are functions of anxiety. This paper suggests that the distinction is made more complicated by
the fact that some behaviours can concurrently function as both adaptive coping strategies and
safety behaviours with respect to different feared consequences.
Third, Clark (2001) has emphasized that subtle avoidance behaviours in social phobia can
function at a variety of levels, all of which are aimed at avoiding a perceived catastrophic
outcome or outcomes, but at different stages in the process. This same detailed analysis could
be applied to behaviours in other disorders where there may be a range of possible catastrophes,
albeit some more “catastrophic” than others. An individual with panic disorder could perform
a variety of safety behaviours in order to prevent a feared outcome. For example, she could
use direct avoidance of busy shops to avoid the initial symptoms of anxiety (that she fears
could lead to going mad) but also to avoid the people who would see her losing control.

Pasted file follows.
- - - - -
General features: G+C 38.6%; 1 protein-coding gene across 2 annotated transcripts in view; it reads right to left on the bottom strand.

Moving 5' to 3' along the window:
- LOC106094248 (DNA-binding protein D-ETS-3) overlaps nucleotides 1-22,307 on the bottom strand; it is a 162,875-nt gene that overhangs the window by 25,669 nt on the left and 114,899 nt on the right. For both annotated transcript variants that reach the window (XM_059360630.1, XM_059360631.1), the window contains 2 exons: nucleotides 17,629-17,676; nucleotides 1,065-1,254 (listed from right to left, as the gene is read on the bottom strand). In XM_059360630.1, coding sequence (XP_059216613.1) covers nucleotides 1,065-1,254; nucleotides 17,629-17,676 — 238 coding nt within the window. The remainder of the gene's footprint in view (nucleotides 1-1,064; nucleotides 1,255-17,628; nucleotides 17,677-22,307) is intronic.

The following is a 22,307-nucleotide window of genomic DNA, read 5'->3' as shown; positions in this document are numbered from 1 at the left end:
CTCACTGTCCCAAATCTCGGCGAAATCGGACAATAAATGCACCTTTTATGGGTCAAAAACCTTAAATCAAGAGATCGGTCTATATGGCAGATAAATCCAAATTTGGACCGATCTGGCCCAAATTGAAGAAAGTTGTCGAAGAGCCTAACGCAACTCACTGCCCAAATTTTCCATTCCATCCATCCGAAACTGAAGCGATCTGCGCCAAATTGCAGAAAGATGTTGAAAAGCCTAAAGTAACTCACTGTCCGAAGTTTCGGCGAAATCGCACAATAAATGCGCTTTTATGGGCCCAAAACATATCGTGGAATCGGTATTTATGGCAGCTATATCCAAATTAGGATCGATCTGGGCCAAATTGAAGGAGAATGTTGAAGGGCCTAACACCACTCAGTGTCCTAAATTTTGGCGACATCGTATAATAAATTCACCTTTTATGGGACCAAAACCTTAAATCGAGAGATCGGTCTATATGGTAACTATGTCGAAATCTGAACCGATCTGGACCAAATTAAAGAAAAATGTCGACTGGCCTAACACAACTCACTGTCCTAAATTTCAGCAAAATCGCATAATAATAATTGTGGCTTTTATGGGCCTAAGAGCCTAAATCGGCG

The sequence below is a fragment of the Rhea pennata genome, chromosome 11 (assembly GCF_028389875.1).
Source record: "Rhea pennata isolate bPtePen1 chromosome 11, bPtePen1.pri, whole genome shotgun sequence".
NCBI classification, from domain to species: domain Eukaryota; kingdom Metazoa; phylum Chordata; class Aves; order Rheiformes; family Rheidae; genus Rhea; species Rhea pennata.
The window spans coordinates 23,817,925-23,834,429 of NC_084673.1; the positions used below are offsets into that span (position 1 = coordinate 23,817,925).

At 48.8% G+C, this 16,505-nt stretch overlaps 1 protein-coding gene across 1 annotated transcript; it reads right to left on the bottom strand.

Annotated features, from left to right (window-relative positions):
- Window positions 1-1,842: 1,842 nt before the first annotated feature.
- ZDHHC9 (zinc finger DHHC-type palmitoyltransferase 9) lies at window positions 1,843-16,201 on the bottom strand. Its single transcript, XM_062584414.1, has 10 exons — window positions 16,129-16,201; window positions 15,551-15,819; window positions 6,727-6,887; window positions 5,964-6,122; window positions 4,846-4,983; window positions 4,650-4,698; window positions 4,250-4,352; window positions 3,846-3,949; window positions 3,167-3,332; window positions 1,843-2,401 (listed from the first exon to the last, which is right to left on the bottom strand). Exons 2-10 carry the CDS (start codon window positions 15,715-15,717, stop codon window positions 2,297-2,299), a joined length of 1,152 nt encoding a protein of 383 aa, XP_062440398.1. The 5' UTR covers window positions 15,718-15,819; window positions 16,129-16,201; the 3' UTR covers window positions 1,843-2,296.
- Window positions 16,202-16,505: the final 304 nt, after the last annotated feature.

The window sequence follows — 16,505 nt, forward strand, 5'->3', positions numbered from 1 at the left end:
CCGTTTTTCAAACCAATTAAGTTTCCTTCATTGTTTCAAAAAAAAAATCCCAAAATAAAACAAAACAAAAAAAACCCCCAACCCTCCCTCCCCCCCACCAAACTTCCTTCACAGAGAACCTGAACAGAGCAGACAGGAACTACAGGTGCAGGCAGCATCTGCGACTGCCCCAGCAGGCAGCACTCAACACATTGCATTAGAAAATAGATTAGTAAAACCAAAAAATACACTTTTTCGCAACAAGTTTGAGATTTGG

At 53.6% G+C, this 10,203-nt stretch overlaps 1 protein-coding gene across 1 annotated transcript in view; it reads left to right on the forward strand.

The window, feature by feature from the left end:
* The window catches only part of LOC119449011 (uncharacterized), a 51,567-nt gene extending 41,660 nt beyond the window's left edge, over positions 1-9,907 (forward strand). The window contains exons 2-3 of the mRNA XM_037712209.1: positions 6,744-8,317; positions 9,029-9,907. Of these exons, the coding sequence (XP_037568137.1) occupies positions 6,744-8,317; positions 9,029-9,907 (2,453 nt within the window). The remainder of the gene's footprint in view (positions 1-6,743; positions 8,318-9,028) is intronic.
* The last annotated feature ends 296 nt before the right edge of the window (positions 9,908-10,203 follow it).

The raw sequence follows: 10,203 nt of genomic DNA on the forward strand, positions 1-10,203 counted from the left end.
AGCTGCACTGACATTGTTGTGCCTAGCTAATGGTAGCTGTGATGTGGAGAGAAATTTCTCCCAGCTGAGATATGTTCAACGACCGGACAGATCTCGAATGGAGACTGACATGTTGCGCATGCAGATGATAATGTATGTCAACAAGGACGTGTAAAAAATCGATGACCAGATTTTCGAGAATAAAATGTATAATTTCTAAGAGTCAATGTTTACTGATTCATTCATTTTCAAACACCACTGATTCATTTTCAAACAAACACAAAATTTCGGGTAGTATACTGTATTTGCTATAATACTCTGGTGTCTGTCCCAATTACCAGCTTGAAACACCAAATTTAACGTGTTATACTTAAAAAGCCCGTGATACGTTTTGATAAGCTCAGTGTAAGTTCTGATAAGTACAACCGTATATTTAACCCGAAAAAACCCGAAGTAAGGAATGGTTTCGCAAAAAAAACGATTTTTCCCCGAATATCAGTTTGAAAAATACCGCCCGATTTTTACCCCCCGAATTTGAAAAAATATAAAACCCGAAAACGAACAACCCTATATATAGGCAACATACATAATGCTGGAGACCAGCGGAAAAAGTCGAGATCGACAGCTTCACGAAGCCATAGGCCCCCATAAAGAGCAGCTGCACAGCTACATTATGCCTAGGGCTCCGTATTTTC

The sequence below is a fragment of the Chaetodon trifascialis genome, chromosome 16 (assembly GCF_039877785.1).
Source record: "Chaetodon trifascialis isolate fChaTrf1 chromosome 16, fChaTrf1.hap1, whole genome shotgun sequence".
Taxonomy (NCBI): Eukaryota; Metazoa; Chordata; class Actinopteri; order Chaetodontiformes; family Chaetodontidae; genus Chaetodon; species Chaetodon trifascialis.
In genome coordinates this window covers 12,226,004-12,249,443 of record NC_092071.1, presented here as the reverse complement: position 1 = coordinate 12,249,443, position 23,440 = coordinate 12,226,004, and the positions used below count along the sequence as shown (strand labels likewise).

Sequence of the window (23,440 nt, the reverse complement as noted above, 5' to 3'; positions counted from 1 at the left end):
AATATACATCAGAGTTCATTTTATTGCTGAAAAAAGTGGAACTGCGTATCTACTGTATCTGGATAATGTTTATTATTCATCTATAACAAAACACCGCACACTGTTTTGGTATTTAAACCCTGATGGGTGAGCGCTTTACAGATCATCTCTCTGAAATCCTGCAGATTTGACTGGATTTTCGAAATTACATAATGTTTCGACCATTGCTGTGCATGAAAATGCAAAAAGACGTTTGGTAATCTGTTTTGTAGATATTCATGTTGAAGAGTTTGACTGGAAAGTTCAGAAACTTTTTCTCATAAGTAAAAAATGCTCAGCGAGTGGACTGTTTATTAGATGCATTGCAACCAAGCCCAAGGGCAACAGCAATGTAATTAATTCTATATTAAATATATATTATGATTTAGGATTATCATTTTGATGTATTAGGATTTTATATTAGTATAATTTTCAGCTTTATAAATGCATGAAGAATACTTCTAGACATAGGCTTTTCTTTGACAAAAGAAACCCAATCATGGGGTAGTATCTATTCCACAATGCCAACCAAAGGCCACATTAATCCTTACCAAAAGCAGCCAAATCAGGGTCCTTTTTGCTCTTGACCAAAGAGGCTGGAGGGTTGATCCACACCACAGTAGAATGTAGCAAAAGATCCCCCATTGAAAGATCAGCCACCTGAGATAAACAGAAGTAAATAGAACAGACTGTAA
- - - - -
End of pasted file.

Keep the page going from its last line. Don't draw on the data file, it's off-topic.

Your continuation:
This is similar to panic patients who fear dying, but if the panic attack did not kill them they
would “die of embarrassment”. Although most deﬁnitions of safety behaviours specify that
the behaviour is to avoid a feared outcome rather than just the initial anxiety, it is possible
to categorize safety behaviours further, based on the inference chain leading to the perceived
catastrophic outcome. For example, safety behaviours in panic could be intended to avoid
the initial stimuli, the physical response to the initial stimuli, perceived consequences of the